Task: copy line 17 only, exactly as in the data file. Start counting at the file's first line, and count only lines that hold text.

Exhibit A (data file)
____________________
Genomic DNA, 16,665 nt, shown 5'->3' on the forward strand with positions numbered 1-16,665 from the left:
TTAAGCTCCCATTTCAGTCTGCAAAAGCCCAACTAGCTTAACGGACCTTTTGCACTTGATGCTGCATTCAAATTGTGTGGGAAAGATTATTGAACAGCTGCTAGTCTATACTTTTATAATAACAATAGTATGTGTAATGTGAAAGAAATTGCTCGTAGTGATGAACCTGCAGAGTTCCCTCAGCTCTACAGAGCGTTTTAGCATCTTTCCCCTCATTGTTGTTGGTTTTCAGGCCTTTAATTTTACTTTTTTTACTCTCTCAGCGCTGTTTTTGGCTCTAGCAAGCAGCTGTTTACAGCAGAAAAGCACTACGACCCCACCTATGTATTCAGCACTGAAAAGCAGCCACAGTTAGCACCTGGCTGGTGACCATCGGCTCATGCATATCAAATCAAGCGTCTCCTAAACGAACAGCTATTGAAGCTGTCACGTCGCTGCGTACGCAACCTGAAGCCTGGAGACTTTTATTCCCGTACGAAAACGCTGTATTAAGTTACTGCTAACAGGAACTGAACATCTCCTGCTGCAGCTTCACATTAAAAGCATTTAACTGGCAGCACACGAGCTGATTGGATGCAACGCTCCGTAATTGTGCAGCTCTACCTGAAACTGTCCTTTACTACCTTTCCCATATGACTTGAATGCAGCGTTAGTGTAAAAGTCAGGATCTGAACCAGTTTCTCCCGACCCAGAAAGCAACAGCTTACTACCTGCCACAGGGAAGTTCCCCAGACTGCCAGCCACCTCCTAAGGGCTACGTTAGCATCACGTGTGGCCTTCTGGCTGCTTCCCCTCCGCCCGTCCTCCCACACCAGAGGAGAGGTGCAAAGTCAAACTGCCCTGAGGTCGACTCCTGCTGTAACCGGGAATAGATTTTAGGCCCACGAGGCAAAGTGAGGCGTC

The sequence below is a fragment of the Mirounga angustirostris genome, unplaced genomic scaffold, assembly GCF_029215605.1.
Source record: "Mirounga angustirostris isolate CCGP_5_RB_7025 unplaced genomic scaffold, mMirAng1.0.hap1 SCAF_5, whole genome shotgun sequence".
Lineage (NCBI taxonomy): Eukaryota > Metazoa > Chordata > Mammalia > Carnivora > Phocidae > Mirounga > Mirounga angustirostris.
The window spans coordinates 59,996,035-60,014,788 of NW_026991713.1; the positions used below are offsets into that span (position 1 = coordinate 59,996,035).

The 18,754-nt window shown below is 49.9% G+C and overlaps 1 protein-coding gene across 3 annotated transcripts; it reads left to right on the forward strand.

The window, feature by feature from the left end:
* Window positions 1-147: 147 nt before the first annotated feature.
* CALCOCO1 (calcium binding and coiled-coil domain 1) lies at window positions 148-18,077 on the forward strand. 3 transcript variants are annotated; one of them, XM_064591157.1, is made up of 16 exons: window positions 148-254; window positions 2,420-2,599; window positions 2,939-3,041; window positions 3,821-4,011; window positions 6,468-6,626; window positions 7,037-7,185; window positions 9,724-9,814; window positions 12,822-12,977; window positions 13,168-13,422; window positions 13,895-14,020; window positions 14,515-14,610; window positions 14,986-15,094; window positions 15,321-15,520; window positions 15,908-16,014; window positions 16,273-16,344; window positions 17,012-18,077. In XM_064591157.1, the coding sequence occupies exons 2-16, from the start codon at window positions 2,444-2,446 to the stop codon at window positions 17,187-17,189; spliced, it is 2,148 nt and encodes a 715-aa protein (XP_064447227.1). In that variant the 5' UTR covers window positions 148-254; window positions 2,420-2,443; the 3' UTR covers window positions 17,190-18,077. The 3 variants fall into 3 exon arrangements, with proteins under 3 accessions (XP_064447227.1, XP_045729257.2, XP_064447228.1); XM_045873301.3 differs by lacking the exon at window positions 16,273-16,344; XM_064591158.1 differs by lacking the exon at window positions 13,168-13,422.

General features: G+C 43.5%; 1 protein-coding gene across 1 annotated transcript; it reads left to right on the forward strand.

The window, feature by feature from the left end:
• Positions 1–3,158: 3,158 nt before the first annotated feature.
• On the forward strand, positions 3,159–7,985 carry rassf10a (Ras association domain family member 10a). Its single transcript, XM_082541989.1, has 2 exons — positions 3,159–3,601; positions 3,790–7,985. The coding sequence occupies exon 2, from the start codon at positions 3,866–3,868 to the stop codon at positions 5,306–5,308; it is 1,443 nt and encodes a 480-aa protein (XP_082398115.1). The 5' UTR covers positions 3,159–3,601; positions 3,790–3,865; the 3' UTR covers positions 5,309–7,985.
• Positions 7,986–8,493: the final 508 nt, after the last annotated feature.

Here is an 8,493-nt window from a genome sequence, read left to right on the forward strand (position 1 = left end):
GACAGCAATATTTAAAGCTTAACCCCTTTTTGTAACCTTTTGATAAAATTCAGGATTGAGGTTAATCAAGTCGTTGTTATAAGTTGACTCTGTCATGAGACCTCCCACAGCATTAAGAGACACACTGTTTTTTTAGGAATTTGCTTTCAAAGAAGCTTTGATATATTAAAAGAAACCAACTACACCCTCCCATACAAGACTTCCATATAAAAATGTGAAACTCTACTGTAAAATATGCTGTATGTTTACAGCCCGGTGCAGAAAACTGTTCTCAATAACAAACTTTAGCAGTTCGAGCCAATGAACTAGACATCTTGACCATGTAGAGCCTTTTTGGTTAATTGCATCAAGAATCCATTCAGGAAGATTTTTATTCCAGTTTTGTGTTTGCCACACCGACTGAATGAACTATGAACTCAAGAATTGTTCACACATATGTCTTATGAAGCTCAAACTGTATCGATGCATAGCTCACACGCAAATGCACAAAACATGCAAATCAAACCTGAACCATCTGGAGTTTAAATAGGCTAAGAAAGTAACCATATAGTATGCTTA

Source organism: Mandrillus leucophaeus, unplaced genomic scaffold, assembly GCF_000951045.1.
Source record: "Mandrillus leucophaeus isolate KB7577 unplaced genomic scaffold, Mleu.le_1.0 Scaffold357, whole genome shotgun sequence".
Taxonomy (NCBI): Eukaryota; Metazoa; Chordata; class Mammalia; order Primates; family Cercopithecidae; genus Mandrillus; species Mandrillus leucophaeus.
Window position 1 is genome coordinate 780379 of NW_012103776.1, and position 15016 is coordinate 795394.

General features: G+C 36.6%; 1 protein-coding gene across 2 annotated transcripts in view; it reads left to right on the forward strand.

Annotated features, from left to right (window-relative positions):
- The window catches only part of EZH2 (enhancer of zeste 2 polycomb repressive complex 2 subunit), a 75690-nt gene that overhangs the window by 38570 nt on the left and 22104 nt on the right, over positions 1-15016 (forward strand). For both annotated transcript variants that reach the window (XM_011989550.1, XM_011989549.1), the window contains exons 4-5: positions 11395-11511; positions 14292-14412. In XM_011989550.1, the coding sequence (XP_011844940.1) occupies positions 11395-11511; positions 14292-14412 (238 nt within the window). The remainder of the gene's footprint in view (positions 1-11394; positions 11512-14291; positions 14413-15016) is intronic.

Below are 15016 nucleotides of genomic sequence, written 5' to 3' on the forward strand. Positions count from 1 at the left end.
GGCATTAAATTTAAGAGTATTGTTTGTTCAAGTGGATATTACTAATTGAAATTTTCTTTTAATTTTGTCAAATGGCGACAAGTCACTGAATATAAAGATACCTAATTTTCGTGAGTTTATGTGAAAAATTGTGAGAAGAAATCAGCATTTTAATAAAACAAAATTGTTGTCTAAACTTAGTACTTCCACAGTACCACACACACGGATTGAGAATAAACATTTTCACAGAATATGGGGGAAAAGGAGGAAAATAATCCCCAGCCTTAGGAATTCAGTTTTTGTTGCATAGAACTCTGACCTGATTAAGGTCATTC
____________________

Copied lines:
GACAGCAATATTTAAAGCTTAACCCCTTTTTGTAACCTTTTGATAAAATTCAGGATTGAGGTTAATCAAGTCGTTGTTATAAGTTGACTCTGTCATGAGACCTCCCACAGCATTAAGAGACACACTGTTTTTTTAGGAATTTGCTTTCAAAGAAGCTTTGATATATTAAAAGAAACCAACTACACCCTCCCATACAAGACTTCCATATAAAAATGTGAAACTCTACTGTAAAATATGCTGTATGTTTACAGCCCGGTGCAGAAAACTGTTCTCAATAACAAACTTTAGCAGTTCGAGCCAATGAACTAGACATCTTGACCATGTAGAGCCTTTTTGGTTAATTGCATCAAGAATCCATTCAGGAAGATTTTTATTCCAGTTTTGTGTTTGCCACACCGACTGAATGAACTATGAACTCAAGAATTGTTCACACATATGTCTTATGAAGCTCAAACTGTATCGATGCATAGCTCACACGCAAATGCACAAAACATGCAAATCAAACCTGAACCATCTGGAGTTTAAATAGGCTAAGAAAGTAACCATATAGTATGCTTA